About Catie Gould (Contributor)
Catie Gould (Contributor) Posts
Catie Gould is Co-Chair of Bike Loud PDX and a regular BikePortland contributor. She last wrote about Portland’s housing policy.
Every Thursday for the last few months, I’ve been attending a small meeting in a back room of the Central Lutheran Church. Sipping tea around a table decorated with fall leaves, I took turns sharing with strangers how I feel about the climate crisis. The ten week program was put together by the Good Grief Network, which is sprouting chapters all over the world.
The support group couldn’t have come at a better time for me. In October I took a trip to Washington DC to visit my brother. At the Museum of Natural History, I was struck by a small sign. It read that the atmosphere was changing faster now than any other mass extinction event in history. I stood there for several minutes, looking at the sign then back at all the other people in the exhibit hall walking past unaware. The science of climate change was not new to me, but this little sign rocked me, and sent me into a cycle of despair. My grief manifested as a shadowy doom that followed me around. It tapped me repeatedly on the shoulder and whispered ‘“mass extinction” in my ear. For nearly a month every transportation meeting I attended left me in tears, often not waiting until I was back home. No one was acting with the urgency that was needed.
For others who might be struggling, I wanted to share some of what I learned over the last few months.[Read more…]
When more people live closer to each other and to destinations, they will ride bikes more. That’s one reason housing and land-use is crucial if we want to reach our bicycling goals. [Read more…]
Catie Gould is a BikePortland contributor and co-chair of Bike Loud PDX.
Activist is a loaded word.
For years, when someone would call me an activist, I just shrugged it off. “I just go to a lot of public meetings,” I’d say. The word seemed too big for me. I was just interested in a few local projects and occasionally asked a hard question. Even after I went from attending rallies to organizing and speaking at them, the word still felt uncomfortable. Advocate, yes. That feels better. I could agree that most of my comments advocate for something. But activists? They are subject-matter experts, lead movements, build coalitions. I just wanted to go to a few meetings to channel my frustrations and hopes into a place where it might matter. Isn’t that what we’re all doing? [Read more…]
Contributor Catie Gould is co-chair of Bike Loud PDX and is sort of obsessed with tracking climate change news.
I had plenty to digest over the Thanksgiving holiday, including an important new progress report on the global battle against climate change.
Last Tuesday the United Nations released its annual Emissions Gap Report. This annual report tracks country-level progress on Paris Climate Agreement goals, and outlines not just our failings (which there are many) but also potential pathways to decarbonization in which urban policy is a major player.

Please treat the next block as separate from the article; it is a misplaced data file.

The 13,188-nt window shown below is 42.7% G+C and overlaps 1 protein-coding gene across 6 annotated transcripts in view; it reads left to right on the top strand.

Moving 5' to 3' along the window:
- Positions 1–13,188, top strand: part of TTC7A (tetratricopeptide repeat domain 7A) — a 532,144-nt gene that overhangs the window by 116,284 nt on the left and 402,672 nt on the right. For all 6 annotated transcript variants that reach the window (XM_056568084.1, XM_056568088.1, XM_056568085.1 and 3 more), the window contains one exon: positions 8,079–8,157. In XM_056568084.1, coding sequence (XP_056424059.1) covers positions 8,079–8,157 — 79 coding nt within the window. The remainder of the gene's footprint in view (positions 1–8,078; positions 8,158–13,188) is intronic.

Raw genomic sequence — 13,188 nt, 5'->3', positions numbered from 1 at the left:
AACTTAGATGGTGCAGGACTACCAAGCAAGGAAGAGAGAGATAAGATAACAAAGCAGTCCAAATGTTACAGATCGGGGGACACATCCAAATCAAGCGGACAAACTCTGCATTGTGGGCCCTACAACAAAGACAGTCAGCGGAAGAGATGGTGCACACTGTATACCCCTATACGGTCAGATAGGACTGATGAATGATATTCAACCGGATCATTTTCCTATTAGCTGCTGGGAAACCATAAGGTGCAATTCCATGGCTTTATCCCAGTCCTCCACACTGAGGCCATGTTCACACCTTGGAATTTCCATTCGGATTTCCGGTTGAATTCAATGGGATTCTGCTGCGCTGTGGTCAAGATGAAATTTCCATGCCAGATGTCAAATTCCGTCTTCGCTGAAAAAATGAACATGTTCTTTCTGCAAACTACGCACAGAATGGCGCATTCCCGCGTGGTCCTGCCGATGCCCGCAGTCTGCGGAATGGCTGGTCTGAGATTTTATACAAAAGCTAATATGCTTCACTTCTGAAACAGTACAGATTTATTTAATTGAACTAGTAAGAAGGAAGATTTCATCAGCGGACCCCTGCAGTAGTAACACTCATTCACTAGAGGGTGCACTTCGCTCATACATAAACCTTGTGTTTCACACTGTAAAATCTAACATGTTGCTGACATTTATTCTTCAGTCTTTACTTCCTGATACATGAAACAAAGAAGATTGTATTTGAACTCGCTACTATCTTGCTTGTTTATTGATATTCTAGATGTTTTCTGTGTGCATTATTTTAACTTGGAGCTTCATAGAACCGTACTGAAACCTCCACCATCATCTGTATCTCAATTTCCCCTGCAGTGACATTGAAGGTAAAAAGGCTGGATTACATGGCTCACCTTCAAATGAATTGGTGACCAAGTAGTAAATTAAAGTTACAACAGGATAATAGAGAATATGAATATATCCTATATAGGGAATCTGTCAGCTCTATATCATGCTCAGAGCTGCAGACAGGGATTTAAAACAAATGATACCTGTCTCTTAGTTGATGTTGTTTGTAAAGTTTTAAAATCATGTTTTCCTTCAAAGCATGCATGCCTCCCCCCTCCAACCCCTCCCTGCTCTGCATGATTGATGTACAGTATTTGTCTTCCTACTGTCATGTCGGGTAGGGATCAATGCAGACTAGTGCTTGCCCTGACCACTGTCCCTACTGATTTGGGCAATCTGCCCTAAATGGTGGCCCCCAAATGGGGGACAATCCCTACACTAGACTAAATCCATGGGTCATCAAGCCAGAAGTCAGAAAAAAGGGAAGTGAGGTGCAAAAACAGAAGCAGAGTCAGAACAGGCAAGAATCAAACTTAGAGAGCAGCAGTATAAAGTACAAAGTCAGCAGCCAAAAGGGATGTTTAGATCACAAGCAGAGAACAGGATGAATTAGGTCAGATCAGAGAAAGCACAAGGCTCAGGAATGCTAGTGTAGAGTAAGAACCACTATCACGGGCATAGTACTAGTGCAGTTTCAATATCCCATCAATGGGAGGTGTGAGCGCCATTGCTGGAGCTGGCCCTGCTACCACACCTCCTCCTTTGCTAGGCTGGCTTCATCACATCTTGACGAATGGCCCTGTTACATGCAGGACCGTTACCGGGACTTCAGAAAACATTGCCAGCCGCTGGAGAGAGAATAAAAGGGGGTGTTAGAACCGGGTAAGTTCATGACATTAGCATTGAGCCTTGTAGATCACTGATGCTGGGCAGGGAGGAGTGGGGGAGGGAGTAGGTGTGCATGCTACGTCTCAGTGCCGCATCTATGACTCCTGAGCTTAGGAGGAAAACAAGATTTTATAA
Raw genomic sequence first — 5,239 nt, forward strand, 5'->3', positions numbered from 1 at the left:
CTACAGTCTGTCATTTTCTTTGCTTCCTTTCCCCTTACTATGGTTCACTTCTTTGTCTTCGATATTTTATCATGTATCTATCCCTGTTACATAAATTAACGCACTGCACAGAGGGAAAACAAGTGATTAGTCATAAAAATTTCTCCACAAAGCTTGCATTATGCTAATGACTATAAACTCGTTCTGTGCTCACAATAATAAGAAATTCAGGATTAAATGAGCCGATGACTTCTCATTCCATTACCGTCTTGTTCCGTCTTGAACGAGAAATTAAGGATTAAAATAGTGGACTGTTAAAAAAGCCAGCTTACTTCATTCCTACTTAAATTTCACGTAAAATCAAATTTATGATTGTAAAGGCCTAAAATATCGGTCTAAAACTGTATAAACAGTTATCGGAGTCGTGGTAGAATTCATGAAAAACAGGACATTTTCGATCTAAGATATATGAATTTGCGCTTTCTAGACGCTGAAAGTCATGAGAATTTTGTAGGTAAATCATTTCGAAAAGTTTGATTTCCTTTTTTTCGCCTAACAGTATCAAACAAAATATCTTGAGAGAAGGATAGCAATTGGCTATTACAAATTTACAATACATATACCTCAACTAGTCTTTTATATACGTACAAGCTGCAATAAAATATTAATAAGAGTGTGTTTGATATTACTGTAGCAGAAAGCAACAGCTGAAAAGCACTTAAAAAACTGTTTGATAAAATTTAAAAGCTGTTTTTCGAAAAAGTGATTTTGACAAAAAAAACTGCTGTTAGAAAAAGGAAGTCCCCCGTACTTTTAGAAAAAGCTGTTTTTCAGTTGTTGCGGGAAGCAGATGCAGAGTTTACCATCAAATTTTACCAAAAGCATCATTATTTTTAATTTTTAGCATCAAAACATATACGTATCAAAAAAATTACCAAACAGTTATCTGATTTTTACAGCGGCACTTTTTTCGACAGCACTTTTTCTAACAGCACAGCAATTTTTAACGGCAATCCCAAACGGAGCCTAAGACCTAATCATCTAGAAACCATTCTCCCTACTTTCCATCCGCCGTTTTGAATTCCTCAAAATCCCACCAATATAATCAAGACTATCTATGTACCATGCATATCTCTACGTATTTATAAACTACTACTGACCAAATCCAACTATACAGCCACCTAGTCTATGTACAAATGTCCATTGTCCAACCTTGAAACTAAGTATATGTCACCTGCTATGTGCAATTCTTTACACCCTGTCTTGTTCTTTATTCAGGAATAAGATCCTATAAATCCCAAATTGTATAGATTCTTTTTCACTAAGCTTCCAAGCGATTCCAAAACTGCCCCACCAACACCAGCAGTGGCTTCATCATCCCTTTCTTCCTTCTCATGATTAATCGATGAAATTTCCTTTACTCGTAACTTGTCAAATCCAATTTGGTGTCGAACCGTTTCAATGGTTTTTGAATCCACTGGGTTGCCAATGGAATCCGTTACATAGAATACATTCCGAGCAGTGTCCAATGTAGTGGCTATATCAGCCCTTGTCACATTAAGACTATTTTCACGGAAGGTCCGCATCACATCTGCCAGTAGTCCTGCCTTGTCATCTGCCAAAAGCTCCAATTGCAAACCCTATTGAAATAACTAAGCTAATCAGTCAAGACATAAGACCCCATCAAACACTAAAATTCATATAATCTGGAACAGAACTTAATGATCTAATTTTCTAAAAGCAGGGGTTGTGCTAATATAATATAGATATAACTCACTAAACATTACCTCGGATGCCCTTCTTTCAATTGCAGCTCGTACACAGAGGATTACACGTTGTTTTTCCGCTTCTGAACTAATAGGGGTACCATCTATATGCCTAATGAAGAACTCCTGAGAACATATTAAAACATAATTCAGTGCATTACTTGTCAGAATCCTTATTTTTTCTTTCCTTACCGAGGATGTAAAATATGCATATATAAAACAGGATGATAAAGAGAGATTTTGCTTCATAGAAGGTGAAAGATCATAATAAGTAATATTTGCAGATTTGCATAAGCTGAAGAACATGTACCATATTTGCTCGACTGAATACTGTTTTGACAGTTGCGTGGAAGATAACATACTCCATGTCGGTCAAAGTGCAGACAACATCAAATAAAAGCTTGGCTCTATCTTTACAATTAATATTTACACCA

In hopes of spicing up my Thanksgiving table conversations, I read all 108 pages of the report. What I found was both interesting and depressing (of course).
First, some context about where we are.[Read more…]
Yesterday Portland released an update on local carbon emissions. The results are troubling. With demonstrations planned tomorrow as part of the Global Climate Strike, I anticipate City Hall will put out a statement supporting the event and use the occasion to reaffirm Portland’s “commitment to climate change”.
But just how committed are we? I’d say not very if you look at how little priority we’ve given to tracking our progress thus far.
This post is part of an ongoing look at crosswalk closures. It was written by contributor Catie Gould and Jonathan Maus and edited by Emily Guise.
Story by BikePortland Contributor Catie Gould
On May 17th, the Portland Bureau of Transportation (PBOT) issued a press release to announce a reconfiguration of SW Madison Street aimed at faster bus service. “The upgrade of SW Madison is the first Central City in Motion project to be implemented, just six months after the plan was passed by Portland City Council,” the press release touted. Five days later it was done.
But for a handful of transportation advocates, the work began two years earlier. Today we’re peeling back the curtain to share what went on behind the scenes.
This post is by our activism co-editor Catie Gould, a very busy local transportation activist who has a full-time job on the side.
Does the New Year have you hoping to get more done?
Certainly the times demand a lot of us. How on earth can we manage everything — working, doing the laundry, spending time with loved ones — all while finding time to reform our transportation system and combat climate change in a way that doesn’t burn us out?
Often overwhelmed myself, I sought out the advice from two of my Portland heroes. I hope their stories help you stay effective and inspired!